Today I got an email from an Australian company and noticed two things at the bottom of their email. The first was the ever-silly “Go Green – please consider the environment before printing this e-mail.” line.
Does putting this in actually make people reconsider printing an email? I wonder who started this trait? I suspect it was started with somewhat passive-aggressive intent somewhere where a lot of “technically unsavvy” folks were printing emails, and spread from there. It also wouldn’t surprise me if this is the net result most of the time:
(By the way, I really liked the way Google knew exactly what I meant when I searched for [reddit print email irony])
The second thing I noticed, and this is something I’ve definitely seen a lot more of from Australian companies for some reason, was the legal disclaimer.
I’m sure most people have seen this. It’s something like:
“This email and any files transmitted with it are confidential and intended solely for the use of the individual or entity to whom they are addressed. If you have received this email in error please notify the system manager. This message contains confidential information and is intended only for the individual named. If you are not the named addressee you should not disseminate, distribute or copy this e-mail. Please notify the sender immediately by e-mail if you have received this e-mail by mistake and delete this e-mail from your system. If you are not the intended recipient you are notified that disclosing, copying, distributing or taking any action in reliance on the contents of this information is strictly prohibited.”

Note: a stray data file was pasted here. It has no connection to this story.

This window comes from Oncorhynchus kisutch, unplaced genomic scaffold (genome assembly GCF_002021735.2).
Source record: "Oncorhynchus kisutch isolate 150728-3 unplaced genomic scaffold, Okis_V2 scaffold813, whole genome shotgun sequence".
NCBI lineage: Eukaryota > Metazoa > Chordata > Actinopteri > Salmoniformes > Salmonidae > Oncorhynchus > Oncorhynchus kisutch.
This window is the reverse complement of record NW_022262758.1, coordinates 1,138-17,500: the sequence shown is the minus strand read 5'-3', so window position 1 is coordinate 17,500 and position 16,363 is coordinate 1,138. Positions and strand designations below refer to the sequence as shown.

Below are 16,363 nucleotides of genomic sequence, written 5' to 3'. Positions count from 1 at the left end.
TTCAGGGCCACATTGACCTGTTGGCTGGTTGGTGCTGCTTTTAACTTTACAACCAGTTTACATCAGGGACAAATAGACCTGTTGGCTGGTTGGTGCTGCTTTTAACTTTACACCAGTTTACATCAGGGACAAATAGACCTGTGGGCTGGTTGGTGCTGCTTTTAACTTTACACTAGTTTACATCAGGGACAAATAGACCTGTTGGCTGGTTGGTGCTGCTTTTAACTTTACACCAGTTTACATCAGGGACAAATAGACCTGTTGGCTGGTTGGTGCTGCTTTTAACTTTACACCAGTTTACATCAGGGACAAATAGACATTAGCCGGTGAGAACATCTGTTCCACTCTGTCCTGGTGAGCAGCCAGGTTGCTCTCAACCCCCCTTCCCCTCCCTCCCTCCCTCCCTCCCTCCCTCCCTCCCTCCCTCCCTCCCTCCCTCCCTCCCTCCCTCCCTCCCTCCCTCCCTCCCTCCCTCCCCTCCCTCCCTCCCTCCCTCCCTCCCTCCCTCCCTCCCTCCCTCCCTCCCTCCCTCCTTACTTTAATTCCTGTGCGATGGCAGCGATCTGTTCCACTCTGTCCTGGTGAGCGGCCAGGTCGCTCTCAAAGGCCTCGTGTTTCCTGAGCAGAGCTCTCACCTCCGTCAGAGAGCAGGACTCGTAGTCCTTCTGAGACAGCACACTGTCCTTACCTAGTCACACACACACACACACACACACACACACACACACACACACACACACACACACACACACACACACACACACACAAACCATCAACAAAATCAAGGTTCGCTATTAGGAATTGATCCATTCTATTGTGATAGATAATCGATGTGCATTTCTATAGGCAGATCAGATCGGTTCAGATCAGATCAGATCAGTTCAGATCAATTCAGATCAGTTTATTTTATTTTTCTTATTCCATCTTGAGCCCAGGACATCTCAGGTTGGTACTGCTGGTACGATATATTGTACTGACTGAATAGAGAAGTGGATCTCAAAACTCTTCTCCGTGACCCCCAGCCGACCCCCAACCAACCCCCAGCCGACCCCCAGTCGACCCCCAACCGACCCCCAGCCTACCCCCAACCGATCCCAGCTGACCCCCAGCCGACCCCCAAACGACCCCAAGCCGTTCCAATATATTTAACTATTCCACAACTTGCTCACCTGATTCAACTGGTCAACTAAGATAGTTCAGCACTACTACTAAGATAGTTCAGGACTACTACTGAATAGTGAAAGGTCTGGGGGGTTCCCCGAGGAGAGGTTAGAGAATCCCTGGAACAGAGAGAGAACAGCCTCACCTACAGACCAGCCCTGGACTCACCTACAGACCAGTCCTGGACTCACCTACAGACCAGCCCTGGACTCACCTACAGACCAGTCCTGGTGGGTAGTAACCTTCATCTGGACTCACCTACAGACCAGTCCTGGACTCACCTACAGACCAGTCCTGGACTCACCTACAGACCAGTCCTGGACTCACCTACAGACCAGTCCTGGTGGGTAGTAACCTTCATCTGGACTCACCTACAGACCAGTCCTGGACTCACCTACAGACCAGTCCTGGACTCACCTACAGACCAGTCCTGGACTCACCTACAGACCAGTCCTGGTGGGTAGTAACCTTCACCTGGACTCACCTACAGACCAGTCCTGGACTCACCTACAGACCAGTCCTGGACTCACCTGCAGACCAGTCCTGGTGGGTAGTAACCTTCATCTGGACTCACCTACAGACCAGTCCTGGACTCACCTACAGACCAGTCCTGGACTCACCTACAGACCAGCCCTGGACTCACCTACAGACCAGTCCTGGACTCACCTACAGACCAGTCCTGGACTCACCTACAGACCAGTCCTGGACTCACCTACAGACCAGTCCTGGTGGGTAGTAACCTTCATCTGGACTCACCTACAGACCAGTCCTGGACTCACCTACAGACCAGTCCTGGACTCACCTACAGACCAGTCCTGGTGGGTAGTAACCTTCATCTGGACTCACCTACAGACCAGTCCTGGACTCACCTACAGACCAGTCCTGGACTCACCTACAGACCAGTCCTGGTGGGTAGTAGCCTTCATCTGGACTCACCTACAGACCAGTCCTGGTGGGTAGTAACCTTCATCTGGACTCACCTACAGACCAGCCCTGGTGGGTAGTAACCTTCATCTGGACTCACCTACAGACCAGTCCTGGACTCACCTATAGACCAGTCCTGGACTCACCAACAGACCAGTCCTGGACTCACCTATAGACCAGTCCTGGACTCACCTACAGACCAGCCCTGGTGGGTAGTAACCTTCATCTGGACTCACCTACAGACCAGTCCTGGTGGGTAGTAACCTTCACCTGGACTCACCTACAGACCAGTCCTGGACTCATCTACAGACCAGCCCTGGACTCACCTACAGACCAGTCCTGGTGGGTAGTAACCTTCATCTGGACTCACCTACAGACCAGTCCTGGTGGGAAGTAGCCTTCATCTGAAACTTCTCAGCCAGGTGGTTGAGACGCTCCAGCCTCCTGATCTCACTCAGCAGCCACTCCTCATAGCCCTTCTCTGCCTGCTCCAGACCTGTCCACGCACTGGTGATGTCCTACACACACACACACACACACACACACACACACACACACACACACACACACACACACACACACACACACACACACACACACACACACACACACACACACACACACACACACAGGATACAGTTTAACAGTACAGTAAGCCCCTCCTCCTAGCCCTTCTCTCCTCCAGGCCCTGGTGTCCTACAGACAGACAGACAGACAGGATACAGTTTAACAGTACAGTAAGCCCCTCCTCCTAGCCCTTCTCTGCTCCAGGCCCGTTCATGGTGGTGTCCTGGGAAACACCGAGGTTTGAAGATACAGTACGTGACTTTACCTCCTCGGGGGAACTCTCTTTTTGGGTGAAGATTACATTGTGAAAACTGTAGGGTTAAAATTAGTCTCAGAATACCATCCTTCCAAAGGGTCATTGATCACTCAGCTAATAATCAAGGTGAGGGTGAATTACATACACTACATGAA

They’re all ridiculously long, nobody reads them, and they break up email conversations in an annoying way. So why do so many people have them (with whole websites devoted to them)?
At first it seems reasonable to believe they do offer some legal protection, which would explain their popularity. But do they? I think it would be reasonable to think that if they offered iron-clad legal protection everyone would have them, yet I rarely see them attached to emails from US companies, perceived as one of the most litigious countries worldwide. Even said website devoted to them, EmailDisclaimers.com says:
If you were to be so unlucky to be sued for the contents of an e-mail, it is not certain whether an email disclaimer will protect you from liability in a court of law.
I’m certainly not the first to question this. Nor am I the first to think the content is generally ridiculous. Slate has also covered the issue. So given its dubious nature, I suspect it persists mainly as a way to reassure the company, without actually doing anything (just like the raptor-repellent I keep in my cube, just in case).